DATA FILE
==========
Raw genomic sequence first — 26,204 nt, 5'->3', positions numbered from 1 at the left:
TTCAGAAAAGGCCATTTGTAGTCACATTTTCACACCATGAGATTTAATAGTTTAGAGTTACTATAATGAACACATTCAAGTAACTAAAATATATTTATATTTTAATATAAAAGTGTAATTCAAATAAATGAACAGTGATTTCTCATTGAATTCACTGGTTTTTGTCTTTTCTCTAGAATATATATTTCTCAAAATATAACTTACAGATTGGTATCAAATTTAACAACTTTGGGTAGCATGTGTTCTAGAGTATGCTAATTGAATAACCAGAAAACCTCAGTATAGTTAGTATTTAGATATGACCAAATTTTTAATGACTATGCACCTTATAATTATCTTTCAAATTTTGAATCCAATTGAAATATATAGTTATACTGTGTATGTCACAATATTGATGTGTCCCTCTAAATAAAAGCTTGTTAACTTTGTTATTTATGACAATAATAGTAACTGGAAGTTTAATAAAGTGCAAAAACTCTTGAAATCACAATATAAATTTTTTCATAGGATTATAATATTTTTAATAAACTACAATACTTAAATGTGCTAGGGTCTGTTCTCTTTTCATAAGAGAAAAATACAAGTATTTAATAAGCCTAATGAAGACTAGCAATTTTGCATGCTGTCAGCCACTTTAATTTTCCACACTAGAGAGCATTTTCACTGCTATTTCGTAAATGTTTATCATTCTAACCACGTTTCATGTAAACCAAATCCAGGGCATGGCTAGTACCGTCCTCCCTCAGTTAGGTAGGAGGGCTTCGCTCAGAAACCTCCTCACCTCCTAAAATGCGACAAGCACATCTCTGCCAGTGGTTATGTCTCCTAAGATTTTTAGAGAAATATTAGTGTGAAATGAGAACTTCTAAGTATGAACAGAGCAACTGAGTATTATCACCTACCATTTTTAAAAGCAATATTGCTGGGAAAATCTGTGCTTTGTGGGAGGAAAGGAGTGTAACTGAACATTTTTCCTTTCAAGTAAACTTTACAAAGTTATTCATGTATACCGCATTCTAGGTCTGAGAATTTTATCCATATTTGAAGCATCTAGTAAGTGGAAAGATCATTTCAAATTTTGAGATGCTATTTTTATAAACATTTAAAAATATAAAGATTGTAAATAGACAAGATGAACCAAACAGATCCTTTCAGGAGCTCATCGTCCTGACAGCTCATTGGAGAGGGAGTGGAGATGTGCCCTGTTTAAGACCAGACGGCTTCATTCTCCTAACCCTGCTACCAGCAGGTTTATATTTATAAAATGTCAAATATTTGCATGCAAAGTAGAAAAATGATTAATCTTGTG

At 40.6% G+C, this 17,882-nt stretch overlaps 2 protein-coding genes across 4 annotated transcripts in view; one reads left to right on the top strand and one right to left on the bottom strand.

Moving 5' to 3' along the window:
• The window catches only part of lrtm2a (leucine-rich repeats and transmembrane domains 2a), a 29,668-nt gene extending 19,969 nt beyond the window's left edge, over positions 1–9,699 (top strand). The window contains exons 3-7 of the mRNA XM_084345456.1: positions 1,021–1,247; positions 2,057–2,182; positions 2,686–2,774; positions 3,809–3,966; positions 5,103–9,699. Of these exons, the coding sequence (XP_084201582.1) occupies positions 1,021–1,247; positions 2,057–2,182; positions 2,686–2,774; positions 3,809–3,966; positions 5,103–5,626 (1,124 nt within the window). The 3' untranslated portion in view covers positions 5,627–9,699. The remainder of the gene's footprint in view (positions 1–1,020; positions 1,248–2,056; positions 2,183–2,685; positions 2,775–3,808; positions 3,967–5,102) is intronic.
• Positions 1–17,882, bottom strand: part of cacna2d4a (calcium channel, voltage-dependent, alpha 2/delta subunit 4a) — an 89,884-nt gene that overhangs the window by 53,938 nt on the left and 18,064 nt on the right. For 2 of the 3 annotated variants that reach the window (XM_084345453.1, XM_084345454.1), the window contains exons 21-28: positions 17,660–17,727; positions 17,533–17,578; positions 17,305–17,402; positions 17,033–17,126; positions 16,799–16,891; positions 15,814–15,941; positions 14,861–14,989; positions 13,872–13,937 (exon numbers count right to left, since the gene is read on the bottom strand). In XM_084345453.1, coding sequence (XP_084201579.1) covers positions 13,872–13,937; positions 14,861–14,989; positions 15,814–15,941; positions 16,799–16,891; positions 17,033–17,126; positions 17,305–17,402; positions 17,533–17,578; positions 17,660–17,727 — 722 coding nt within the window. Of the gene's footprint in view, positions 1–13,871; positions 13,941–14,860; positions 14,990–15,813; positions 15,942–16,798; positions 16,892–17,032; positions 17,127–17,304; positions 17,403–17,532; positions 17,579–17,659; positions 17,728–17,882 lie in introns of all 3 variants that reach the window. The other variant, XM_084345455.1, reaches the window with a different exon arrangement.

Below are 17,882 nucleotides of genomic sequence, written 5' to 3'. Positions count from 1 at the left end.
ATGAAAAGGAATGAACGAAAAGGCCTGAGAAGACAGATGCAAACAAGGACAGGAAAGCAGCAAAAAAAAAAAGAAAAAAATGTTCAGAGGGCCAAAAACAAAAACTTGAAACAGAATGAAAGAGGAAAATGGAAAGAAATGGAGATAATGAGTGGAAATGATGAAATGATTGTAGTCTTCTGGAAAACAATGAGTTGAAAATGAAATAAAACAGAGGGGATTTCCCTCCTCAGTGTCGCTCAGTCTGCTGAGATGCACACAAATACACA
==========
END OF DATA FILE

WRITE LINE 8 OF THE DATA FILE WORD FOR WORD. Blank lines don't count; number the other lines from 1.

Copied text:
ATGAAAAGGAATGAACGAAAAGGCCTGAGAAGACAGATGCAAACAAGGACAGGAAAGCAGCAAAAAAAAAAAGAAAAAAATGTTCAGAGGGCCAAAAACAAAAACTTGAAACAGAATGAAAGAGGAAAATGGAAAGAAATGGAGATAATGAGTGGAAATGATGAAATGATTGTAGTCTTCTGGAAAACAATGAGTTGAAAATGAAATAAAACAGAGGGGATTTCCCTCCTCAGTGTCGCTCAGTCTGCTGAGATGCACACAAATACACA